If the first half was successful in performance terms, the second half – devoted entirely to Alexander Zemlinsky’s Lyric Symphony (1922-3) – raised significant doubts. Simone Young is experienced in performing large-scale late Romantic works, such as Schmidt’s Das Buch mit sieben Siegeln, and she certainly brought enough of the requisite sweep and grandeur to be evident from the BBC Symphony Orchestra. Listening to Zemlinsky’s song-symphony concerned with that moment of separation realised between two lovers, it’s tempting to dwell on the creative love triangle formed by Alma Werfel, Zemlinsky and Mahler, her two most famous lovers. In the quest for Alma’s heart, Gustav won out, as indeed he did if you consider the position Das Lied von der Erde enjoys in public’s appreciation when compared to Zemlinsky’s Lyric Symphony. In the seven alternating songs from one partner to another, baritone Christopher Maltman and soprano Siobhan Stagg, projected their heartfelt passions and despair towards the audience, and not each other. Perhaps that was one of the issues, with the soloists separated by Simone Young’s podium, the work failed to realise its emotional potential. Both Maltman and Stagg, seemed at various points to be over-parted in their roles too, with their words losing their intensity against the generous excesses of Zemlinsky’s broad orchestration. At their best though, in the final three songs, Maltman and Stagg echoed the orchestra’s long passages to speak eloquently of the emotion of loss. If, at its close, one might sense that Zemlinsky might have being speaking through the text’s own words to himself, ‘Let love melt into memory and pain into songs’, again there was a distant echo of a Mahlerian state of mind. Truly, it’s not always easy to pinpoint the moment when love is born, but we all know for certain the moment when love has died.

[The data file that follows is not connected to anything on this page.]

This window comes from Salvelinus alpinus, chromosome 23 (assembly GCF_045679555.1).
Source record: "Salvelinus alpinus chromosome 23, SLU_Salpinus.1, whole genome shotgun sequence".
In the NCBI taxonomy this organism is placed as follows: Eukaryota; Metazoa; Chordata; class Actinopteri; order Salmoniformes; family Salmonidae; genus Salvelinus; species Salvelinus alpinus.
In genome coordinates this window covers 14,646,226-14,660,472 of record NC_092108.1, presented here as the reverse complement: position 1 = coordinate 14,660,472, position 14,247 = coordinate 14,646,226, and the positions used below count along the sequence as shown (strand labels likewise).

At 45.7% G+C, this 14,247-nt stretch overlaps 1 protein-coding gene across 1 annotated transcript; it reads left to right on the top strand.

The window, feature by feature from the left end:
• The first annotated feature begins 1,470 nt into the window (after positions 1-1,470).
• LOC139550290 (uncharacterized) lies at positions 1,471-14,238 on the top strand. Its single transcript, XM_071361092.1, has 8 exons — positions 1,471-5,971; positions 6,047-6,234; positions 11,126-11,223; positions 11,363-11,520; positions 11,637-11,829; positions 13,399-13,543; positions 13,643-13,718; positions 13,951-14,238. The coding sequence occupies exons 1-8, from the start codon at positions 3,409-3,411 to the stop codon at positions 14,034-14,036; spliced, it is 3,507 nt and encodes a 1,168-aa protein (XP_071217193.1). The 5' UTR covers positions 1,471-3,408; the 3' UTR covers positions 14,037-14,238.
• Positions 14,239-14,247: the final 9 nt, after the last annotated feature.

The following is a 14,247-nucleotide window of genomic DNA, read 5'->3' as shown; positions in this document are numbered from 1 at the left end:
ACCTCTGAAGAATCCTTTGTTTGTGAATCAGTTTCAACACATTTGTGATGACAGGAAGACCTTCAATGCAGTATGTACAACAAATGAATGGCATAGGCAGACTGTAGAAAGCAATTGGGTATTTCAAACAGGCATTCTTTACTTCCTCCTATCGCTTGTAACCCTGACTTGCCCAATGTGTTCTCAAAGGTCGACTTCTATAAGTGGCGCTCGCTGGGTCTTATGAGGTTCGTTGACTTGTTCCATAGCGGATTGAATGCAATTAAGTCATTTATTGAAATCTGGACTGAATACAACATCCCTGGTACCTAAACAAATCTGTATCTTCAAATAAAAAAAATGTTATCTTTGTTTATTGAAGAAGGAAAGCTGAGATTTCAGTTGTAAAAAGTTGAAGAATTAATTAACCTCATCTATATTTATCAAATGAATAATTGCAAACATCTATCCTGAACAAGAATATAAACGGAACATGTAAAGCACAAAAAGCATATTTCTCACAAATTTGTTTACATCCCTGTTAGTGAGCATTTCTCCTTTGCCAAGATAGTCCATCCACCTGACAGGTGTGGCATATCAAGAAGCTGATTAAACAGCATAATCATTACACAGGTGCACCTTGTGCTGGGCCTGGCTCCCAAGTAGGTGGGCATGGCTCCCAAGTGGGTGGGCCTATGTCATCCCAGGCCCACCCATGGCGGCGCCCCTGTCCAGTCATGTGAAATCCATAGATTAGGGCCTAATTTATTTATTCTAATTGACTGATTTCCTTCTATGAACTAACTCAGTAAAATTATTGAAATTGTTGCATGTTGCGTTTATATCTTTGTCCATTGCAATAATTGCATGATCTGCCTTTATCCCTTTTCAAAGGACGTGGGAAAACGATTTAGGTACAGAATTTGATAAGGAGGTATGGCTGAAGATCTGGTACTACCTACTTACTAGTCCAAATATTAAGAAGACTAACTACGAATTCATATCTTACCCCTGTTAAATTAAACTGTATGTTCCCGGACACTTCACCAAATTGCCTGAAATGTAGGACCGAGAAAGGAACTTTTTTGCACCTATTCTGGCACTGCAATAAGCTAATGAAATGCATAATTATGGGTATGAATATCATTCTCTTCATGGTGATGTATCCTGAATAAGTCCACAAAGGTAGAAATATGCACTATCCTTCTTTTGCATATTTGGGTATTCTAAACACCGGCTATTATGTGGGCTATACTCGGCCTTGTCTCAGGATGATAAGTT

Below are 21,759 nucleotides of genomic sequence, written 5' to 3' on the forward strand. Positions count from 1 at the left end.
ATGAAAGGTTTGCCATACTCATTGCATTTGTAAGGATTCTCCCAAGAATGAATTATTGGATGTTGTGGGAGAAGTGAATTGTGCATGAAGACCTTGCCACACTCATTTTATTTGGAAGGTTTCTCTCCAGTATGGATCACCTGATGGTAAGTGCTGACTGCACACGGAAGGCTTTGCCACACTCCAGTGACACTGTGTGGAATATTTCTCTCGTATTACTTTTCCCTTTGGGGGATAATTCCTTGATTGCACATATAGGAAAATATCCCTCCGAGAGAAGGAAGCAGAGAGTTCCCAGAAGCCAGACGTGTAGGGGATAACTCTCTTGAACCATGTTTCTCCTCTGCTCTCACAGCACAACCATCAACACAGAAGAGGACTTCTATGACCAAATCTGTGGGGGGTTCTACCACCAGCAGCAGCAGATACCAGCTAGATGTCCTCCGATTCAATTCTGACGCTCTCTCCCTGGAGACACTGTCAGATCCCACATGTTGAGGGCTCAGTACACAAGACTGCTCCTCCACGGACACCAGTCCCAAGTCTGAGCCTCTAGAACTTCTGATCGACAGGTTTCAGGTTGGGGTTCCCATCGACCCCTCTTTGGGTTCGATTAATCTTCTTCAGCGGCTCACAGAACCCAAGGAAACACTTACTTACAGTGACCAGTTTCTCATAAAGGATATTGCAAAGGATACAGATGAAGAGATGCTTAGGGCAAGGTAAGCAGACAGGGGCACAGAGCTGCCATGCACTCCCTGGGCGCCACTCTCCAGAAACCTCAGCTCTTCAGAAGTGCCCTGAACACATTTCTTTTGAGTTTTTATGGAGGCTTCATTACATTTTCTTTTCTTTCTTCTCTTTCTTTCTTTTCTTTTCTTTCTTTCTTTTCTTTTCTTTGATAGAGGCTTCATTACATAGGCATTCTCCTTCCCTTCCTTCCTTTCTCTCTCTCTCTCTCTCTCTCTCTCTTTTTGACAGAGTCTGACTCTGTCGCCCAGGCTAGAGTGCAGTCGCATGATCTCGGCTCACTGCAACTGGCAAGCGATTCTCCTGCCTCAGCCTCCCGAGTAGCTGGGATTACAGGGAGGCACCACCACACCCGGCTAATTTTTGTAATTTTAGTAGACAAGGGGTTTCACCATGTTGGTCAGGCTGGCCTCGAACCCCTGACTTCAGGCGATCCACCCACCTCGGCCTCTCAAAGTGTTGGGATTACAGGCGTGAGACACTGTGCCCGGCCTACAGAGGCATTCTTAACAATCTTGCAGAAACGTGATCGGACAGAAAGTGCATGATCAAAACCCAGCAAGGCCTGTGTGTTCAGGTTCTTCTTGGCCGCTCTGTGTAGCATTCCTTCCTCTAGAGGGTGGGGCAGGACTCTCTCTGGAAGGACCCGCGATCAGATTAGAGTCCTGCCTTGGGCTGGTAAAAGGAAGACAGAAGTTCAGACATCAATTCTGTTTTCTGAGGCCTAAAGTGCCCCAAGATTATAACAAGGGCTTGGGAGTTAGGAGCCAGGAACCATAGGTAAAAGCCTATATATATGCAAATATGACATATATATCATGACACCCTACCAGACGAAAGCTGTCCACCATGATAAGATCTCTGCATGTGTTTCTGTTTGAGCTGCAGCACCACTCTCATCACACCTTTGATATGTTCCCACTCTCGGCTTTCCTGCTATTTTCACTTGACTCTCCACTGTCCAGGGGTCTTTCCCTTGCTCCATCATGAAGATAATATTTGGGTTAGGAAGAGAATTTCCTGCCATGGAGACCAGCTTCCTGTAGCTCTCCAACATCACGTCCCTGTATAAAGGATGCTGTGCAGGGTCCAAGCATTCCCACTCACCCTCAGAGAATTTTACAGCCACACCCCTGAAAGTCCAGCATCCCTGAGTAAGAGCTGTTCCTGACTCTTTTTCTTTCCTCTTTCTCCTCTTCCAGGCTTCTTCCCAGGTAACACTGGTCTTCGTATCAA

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Prom 62: BBC SO / Young @ Royal Albert Hall, London